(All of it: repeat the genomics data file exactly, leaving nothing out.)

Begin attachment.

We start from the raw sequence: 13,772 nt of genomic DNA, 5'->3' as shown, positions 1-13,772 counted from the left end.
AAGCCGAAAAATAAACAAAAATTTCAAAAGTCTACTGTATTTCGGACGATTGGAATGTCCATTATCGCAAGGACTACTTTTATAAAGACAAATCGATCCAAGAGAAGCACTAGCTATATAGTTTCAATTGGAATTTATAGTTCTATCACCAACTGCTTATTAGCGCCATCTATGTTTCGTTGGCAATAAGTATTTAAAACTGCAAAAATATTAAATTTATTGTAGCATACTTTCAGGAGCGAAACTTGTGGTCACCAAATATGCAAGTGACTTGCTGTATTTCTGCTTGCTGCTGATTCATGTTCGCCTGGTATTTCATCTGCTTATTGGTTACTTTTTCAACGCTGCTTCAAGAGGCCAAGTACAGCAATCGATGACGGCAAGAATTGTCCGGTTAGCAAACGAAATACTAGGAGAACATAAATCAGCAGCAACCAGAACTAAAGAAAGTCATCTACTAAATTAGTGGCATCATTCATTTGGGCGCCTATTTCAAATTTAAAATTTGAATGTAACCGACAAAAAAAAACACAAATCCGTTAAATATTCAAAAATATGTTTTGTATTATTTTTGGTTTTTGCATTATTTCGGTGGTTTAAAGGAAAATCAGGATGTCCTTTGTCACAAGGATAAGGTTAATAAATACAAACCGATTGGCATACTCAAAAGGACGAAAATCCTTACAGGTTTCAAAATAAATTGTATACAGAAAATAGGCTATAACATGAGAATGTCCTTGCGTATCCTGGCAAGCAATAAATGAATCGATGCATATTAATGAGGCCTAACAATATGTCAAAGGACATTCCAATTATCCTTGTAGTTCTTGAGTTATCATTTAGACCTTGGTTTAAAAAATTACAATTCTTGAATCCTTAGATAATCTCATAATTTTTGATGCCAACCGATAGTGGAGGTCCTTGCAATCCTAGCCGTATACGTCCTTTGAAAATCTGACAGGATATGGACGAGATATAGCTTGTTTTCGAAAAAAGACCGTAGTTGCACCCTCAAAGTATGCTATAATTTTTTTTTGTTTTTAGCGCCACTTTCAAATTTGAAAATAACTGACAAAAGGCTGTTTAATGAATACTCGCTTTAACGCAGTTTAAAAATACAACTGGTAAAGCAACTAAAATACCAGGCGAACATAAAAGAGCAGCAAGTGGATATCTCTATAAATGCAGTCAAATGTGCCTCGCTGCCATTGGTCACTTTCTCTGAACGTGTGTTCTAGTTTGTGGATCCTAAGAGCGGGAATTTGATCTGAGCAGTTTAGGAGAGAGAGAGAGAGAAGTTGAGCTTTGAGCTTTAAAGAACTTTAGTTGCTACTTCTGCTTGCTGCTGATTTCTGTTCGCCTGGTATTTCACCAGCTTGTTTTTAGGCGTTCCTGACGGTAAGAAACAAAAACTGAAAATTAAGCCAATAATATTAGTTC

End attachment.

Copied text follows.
We start from the raw sequence: 13,772 nt of genomic DNA, 5'->3' as shown, positions 1-13,772 counted from the left end.
AAGCCGAAAAATAAACAAAAATTTCAAAAGTCTACTGTATTTCGGACGATTGGAATGTCCATTATCGCAAGGACTACTTTTATAAAGACAAATCGATCCAAGAGAAGCACTAGCTATATAGTTTCAATTGGAATTTATAGTTCTATCACCAACTGCTTATTAGCGCCATCTATGTTTCGTTGGCAATAAGTATTTAAAACTGCAAAAATATTAAATTTATTGTAGCATACTTTCAGGAGCGAAACTTGTGGTCACCAAATATGCAAGTGACTTGCTGTATTTCTGCTTGCTGCTGATTCATGTTCGCCTGGTATTTCATCTGCTTATTGGTTACTTTTTCAACGCTGCTTCAAGAGGCCAAGTACAGCAATCGATGACGGCAAGAATTGTCCGGTTAGCAAACGAAATACTAGGAGAACATAAATCAGCAGCAACCAGAACTAAAGAAAGTCATCTACTAAATTAGTGGCATCATTCATTTGGGCGCCTATTTCAAATTTAAAATTTGAATGTAACCGACAAAAAAAAACACAAATCCGTTAAATATTCAAAAATATGTTTTGTATTATTTTTGGTTTTTGCATTATTTCGGTGGTTTAAAGGAAAATCAGGATGTCCTTTGTCACAAGGATAAGGTTAATAAATACAAACCGATTGGCATACTCAAAAGGACGAAAATCCTTACAGGTTTCAAAATAAATTGTATACAGAAAATAGGCTATAACATGAGAATGTCCTTGCGTATCCTGGCAAGCAATAAATGAATCGATGCATATTAATGAGGCCTAACAATATGTCAAAGGACATTCCAATTATCCTTGTAGTTCTTGAGTTATCATTTAGACCTTGGTTTAAAAAATTACAATTCTTGAATCCTTAGATAATCTCATAATTTTTGATGCCAACCGATAGTGGAGGTCCTTGCAATCCTAGCCGTATACGTCCTTTGAAAATCTGACAGGATATGGACGAGATATAGCTTGTTTTCGAAAAAAGACCGTAGTTGCACCCTCAAAGTATGCTATAATTTTTTTTTGTTTTTAGCGCCACTTTCAAATTTGAAAATAACTGACAAAAGGCTGTTTAATGAATACTCGCTTTAACGCAGTTTAAAAATACAACTGGTAAAGCAACTAAAATACCAGGCGAACATAAAAGAGCAGCAAGTGGATATCTCTATAAATGCAGTCAAATGTGCCTCGCTGCCATTGGTCACTTTCTCTGAACGTGTGTTCTAGTTTGTGGATCCTAAGAGCGGGAATTTGATCTGAGCAGTTTAGGAGAGAGAGAGAGAGAAGTTGAGCTTTGAGCTTTAAAGAACTTTAGTTGCTACTTCTGCTTGCTGCTGATTTCTGTTCGCCTGGTATTTCACCAGCTTGTTTTTAGGCGTTCCTGACGGTAAGAAACAAAAACTGAAAATTAAGCCAATAATATTAGTTC